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25 September 2016

Valuing the work that women do

Deloitte’s recent analysis of the gender pay gap, which received extensive media coverage, is based on figures from the Office for National Statistics. It shows that the difference in the hourly pay gap between men and women is closing at a rate of just 2.5 pence per annum, but that in certain occupations, such as skilled trades and education, the gap is actually widening. Even in female-dominated occupations, such as teaching and caring, men receive considerably higher average pay. At this rate, Deloitte calculate the gender pay gap will not close for another 53 years.

Deloitte’s solution is for more to be done to encourage girls from an early age to understand the impact that their choice of studies can have on their career options, and to encourage them to consider careers in science, engineering and technology (the STEM subjects).
Emma Codd
Emma Codd, Managing Partner for Talent at Deloitte, said: 

“We know that the pay gap is far smaller for those women starting their careers in STEM related roles; we also know that high-skilled jobs demanding a blend of cognitive, social and technical skills are typically among the most highly-paid. Therefore, if more women study STEM subjects and pursue related careers they will increase their earnings potential in the early years of their working lives and - should they remain in their careers - the later ones. This in turn should serve to reduce the gender pay gap.”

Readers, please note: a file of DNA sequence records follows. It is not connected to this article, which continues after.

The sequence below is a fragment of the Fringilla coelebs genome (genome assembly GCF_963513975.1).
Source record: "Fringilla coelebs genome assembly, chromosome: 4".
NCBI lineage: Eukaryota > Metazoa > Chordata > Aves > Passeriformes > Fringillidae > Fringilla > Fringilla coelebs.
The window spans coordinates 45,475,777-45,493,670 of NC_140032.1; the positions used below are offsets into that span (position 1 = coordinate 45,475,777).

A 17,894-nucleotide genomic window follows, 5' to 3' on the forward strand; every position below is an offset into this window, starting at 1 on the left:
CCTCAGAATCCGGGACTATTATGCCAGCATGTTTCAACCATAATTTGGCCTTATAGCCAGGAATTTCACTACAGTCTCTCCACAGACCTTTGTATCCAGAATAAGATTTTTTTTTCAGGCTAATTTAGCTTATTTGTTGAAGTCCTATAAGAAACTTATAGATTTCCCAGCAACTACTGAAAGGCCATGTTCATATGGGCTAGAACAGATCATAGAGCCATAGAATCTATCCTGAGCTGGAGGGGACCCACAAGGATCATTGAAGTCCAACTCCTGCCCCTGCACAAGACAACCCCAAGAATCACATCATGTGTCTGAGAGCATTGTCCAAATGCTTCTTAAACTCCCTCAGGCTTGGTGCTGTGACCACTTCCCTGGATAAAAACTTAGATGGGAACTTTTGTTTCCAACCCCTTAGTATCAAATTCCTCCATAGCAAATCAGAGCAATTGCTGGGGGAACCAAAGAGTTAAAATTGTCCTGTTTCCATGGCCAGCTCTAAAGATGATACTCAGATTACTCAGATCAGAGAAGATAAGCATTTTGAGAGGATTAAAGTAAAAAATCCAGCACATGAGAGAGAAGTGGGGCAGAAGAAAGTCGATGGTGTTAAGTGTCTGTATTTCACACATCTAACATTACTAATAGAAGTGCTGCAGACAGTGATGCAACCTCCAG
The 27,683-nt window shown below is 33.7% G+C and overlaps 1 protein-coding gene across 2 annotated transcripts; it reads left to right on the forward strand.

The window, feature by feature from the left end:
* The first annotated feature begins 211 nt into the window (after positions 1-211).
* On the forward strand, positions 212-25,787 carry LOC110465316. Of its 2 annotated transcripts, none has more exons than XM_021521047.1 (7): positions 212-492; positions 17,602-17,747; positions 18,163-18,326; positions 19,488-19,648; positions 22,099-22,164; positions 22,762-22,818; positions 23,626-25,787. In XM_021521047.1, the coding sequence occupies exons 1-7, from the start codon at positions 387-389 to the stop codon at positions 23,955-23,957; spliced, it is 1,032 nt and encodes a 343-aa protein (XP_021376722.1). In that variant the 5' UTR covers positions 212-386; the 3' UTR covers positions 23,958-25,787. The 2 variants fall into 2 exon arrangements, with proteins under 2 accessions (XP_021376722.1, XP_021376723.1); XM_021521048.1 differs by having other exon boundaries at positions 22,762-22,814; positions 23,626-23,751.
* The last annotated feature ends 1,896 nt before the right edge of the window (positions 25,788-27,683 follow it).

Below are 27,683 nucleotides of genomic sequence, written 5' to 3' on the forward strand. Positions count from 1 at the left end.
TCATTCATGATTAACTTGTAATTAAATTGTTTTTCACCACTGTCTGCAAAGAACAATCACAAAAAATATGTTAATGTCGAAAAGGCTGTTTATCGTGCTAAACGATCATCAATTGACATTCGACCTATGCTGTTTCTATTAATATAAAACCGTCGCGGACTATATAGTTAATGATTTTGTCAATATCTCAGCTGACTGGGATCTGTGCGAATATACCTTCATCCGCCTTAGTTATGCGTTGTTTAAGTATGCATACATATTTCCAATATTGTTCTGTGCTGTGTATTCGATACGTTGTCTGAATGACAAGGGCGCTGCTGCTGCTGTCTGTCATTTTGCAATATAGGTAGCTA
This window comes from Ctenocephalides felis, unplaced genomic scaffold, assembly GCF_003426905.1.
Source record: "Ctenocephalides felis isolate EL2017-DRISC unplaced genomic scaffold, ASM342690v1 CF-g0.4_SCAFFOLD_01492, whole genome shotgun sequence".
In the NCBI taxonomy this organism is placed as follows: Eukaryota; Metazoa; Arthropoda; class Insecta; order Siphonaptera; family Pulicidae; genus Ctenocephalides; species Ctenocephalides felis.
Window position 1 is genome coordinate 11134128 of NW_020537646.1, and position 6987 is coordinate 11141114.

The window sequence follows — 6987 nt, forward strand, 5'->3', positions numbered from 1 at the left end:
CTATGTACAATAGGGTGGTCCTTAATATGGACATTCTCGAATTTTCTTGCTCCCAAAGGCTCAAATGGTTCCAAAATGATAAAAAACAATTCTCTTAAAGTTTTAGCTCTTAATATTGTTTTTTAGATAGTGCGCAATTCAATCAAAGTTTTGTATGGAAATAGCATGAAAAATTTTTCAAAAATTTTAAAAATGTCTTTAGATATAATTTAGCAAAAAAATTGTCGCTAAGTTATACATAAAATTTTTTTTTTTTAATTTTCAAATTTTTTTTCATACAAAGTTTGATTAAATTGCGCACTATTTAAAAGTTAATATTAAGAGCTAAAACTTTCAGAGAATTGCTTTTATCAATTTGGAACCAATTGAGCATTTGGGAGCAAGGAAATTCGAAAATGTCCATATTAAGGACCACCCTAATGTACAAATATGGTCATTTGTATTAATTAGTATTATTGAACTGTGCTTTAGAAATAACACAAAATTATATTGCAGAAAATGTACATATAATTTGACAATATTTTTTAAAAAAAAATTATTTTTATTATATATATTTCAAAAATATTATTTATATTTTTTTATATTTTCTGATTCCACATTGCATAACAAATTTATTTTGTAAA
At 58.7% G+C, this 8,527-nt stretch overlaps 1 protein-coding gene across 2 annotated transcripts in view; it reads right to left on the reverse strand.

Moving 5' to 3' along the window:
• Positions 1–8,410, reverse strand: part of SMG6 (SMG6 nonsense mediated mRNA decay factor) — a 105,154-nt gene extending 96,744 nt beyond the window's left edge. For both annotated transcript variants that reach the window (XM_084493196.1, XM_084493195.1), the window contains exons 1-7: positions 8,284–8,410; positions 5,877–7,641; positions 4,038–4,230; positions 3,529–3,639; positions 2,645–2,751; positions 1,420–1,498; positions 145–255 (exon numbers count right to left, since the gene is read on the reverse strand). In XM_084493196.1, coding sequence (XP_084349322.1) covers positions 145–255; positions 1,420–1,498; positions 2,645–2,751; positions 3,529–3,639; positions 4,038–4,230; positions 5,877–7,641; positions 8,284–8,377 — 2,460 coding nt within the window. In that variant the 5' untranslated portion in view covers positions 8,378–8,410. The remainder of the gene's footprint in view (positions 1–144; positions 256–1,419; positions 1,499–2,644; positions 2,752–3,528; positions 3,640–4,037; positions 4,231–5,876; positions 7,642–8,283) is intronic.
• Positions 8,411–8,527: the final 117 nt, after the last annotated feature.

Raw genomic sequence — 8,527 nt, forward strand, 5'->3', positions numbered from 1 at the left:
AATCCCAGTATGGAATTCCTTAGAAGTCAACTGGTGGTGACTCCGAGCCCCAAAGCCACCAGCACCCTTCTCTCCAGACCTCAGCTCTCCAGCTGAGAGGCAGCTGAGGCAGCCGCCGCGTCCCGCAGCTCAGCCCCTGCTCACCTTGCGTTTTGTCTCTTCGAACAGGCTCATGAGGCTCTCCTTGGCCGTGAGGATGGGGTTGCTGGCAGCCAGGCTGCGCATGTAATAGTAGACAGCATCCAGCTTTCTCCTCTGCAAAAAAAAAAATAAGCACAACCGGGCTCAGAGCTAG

All well and good, and of course we should be doing this. But we also need to take a long hard look at the value we place on jobs. The traditionally female roles of cleaning and caring, for example, are just as important to society’s well-being as are science and technology. Nowadays we take cleaning entirely for granted, but without it there would be disease – think MRSA within hospitals, or gastro-enteritis in cafes and restaurants. And as for caring, why do we pay people more for looking after our cars than we do for looking after our older and frailer citizens? The usual answer – that the market sets the rates of pay – only begs further questions, like who or what is the market and why does it set a higher value on things than it does on people? In short, where are its moral values?

As Deloitte recognises, the gender pay gap has a variety of complex causes, and it will take a flexible and sustainable approach to eliminate it. One of those approaches is to encourage girls to go into higher paid work; another is to set a proper value on the work which women do.

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